I also really like that we get to see white people’s reactions to Tyler and his actions including his attempt at an apology for his father’s actions. I thought it was important to see that alongside Zara and her family’s response as they aren’t able to just move past the events that took place. I also like that we get to see people who are on Zara’s side and those who believe her family deserved what happened. I thought it was good to see that these thoughts still exist even if people like to hide their beliefs and only let them out in microaggressions.

I really liked the way Zara has to explain why it was difficult for her to make a decision between staying in Texas or going back to Pakistan. I liked that she shows how it’s difficult regardless of what decision she makes. I think it was important that she shows if she stays in Texas she deals with racism but if she goes back to Pakistan she has to hide her sexuality and that is leaving a piece of her behind.

Characters: I really love all the characters that are introduced throughout this book as I felt that they were all well-developed and added something to the story. In this book, you get to meet several characters through their interactions with Zara. You get introduced to her family, her friends, her girlfriend, some teachers and staff at the school, as well as the kid who is bullying her.

I really loved the relationship between Chloe and Zara that you get to see developing through the beginning of the book. I liked how Zara was able to introduce Chloe to her family and they talked about coming out to their families. I also liked how both of their experiences with their queerness is different because of their family’s beliefs. I thought it was great to see Chloe try to explain how her parent’s religion dictates how they respond to things that she does. I also really like how while Zara doesn’t understand how Chloe’s religion impacts her being queer, Chloe will never understand what it’s like being a person of color.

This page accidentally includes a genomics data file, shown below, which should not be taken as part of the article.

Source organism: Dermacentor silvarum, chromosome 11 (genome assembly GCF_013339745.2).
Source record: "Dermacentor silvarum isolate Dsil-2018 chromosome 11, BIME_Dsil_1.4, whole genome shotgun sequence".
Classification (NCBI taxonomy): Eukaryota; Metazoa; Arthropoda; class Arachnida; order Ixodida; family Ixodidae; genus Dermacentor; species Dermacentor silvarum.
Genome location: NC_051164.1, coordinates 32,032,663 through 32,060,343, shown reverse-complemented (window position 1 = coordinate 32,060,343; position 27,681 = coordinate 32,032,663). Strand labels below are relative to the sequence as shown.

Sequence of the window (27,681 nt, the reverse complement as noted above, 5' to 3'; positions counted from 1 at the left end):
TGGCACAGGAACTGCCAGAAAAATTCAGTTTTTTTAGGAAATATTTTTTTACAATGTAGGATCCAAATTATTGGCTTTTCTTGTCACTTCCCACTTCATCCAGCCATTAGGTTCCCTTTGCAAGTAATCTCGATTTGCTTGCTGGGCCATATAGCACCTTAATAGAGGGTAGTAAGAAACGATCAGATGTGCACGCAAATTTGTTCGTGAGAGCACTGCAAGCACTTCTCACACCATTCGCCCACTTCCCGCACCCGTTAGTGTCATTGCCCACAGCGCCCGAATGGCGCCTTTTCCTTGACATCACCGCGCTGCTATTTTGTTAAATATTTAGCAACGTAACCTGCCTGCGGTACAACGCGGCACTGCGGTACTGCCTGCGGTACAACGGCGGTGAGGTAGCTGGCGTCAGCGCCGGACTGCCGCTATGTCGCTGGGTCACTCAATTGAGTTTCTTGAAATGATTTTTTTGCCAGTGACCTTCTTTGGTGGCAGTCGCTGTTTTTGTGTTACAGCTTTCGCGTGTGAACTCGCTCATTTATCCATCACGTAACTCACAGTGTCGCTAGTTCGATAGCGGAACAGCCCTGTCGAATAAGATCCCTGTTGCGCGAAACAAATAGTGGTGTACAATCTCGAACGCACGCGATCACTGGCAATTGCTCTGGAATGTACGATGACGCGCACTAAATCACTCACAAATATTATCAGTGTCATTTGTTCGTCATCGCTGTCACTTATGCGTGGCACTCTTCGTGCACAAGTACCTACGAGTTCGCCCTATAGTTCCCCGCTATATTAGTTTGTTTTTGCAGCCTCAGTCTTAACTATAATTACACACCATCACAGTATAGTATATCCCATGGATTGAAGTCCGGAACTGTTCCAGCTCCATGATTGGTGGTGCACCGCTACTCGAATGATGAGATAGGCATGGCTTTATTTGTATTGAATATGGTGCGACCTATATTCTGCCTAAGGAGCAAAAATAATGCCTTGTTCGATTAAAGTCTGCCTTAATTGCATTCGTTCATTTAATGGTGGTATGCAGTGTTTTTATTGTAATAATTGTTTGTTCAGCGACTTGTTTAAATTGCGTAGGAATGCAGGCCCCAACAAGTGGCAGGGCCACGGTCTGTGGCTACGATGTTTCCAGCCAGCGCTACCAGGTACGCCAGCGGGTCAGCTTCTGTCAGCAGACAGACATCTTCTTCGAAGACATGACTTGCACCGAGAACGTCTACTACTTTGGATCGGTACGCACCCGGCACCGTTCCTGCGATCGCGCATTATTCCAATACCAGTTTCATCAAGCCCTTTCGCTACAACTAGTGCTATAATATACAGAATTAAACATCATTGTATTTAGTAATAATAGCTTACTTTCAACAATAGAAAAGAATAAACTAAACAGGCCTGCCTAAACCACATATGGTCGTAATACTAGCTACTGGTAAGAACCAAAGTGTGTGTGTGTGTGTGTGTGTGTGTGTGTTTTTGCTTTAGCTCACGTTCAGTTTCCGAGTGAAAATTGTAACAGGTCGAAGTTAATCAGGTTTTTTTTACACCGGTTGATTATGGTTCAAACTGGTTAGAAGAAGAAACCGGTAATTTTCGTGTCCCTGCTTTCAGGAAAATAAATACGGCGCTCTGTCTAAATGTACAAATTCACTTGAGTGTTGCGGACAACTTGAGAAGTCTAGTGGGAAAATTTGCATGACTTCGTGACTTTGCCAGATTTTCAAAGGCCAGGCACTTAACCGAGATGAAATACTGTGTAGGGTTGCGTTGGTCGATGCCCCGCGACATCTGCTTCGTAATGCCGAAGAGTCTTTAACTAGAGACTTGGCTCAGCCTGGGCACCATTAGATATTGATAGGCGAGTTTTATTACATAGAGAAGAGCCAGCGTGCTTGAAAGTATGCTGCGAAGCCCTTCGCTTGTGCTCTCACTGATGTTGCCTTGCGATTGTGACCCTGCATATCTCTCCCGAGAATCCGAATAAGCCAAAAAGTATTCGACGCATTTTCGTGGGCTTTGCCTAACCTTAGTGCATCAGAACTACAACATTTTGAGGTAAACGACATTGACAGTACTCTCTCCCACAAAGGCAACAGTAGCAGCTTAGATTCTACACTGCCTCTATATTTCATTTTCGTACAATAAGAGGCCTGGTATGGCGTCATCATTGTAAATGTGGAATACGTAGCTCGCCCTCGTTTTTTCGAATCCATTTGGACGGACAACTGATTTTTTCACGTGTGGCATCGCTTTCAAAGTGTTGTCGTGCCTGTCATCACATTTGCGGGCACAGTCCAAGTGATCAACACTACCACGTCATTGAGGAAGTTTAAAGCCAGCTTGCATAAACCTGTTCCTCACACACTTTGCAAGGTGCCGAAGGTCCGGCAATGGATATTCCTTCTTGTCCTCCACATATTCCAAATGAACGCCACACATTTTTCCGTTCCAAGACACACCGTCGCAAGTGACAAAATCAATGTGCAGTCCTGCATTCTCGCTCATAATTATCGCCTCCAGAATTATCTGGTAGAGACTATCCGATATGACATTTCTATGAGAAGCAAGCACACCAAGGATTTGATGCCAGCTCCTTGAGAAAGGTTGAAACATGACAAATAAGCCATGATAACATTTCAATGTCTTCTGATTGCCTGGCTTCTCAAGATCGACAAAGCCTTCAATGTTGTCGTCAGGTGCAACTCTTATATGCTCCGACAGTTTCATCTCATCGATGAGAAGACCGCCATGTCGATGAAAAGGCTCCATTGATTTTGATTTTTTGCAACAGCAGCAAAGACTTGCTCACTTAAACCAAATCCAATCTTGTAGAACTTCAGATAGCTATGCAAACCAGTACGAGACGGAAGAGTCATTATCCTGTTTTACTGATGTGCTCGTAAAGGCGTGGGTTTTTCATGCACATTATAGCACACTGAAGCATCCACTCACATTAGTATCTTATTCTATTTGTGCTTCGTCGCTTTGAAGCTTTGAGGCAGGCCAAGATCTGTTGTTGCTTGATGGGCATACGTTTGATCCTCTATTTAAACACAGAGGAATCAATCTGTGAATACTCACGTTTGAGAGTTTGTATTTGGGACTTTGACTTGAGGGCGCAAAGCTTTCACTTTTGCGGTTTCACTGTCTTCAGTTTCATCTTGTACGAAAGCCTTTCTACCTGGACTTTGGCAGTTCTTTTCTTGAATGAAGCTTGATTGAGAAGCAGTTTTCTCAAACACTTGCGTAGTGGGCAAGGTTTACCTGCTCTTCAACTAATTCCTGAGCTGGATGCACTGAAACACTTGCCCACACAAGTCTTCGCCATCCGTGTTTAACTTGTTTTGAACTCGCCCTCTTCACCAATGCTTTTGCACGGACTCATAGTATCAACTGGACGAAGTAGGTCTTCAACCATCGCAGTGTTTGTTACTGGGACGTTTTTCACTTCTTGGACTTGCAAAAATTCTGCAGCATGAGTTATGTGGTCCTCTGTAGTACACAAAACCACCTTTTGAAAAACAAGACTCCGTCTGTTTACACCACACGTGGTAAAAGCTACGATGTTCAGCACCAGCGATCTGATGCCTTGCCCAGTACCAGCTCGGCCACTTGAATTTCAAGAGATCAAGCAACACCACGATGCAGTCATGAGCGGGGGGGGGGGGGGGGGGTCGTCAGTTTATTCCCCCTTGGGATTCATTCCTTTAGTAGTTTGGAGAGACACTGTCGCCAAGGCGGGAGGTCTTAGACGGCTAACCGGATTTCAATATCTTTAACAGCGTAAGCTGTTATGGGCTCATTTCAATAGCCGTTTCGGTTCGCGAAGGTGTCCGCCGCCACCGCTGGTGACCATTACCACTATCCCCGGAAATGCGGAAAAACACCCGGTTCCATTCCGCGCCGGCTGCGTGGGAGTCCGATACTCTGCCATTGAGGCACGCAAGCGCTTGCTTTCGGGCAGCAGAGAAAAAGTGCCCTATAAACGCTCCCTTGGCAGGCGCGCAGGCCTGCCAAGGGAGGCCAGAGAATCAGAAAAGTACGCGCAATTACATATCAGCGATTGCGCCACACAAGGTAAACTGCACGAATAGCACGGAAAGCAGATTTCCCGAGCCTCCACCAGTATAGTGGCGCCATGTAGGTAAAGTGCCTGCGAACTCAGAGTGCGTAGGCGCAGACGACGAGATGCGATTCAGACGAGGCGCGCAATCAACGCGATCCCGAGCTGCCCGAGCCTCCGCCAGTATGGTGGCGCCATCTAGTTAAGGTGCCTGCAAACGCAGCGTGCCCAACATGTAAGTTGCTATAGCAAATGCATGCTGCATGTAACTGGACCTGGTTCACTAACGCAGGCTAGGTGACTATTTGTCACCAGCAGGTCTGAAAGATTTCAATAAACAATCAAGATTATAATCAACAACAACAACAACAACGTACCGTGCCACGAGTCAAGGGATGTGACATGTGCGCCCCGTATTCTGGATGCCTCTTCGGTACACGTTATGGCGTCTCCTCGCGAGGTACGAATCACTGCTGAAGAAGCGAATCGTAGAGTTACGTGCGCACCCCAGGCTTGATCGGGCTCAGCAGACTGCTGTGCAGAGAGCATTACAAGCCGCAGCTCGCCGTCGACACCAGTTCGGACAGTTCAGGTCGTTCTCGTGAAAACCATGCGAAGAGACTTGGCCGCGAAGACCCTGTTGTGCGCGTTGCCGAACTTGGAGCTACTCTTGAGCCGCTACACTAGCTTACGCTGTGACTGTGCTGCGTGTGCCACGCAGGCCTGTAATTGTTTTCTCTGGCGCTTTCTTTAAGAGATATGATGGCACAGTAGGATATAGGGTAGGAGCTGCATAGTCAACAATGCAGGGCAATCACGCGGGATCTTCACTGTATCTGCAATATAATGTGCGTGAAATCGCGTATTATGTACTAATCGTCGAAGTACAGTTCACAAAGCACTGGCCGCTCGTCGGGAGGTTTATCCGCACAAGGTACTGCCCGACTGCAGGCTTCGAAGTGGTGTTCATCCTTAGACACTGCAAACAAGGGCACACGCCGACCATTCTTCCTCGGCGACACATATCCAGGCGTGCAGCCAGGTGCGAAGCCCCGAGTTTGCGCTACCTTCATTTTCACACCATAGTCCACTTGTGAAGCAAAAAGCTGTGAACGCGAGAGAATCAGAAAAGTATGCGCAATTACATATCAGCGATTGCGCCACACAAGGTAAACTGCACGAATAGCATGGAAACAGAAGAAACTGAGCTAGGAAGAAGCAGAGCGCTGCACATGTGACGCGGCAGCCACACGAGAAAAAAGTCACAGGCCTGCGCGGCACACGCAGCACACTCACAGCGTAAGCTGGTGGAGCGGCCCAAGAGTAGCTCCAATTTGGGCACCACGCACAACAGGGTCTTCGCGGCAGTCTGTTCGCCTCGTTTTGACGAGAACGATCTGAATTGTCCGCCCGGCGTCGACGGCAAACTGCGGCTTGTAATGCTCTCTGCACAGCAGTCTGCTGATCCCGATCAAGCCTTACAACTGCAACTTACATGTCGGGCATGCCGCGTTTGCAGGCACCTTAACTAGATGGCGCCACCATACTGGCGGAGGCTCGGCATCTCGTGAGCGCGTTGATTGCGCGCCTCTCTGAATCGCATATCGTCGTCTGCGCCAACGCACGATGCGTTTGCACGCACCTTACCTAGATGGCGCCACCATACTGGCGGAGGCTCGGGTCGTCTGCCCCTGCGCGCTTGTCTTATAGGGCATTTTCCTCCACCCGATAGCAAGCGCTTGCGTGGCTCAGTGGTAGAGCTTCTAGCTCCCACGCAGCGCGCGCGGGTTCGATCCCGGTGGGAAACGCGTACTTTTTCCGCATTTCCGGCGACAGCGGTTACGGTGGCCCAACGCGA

I really enjoyed the relationship between Zara and all of the adults that are in her life. I liked seeing how much support she has from her family as well as other people in her life. I liked learning about the SJC and the instructor who is responsible for hosting them. I love the moment in which Zara’s mother defends her daughter against someone else talking about her daughter’s sexuality. I really liked how people come to Zara’s defense when it comes to her sexuality and religion, it was great to see what support should look like for LGBTQ+ youth.

Author Information

Sabina Khan is the author of the upcoming YA novel MEET ME IN MUMBAI, as well as ZARA HOSSAIN IS HERE and THE LOVE & LIES OF RUKHSANA ALI. She is an educational consultant and a karaoke enthusiast. After living in Germany, Bangladesh, Macao, Illinois and Texas, she has finally settled down in beautiful British Columbia, Canada, with her husband, two daughters and the best puppy in the world.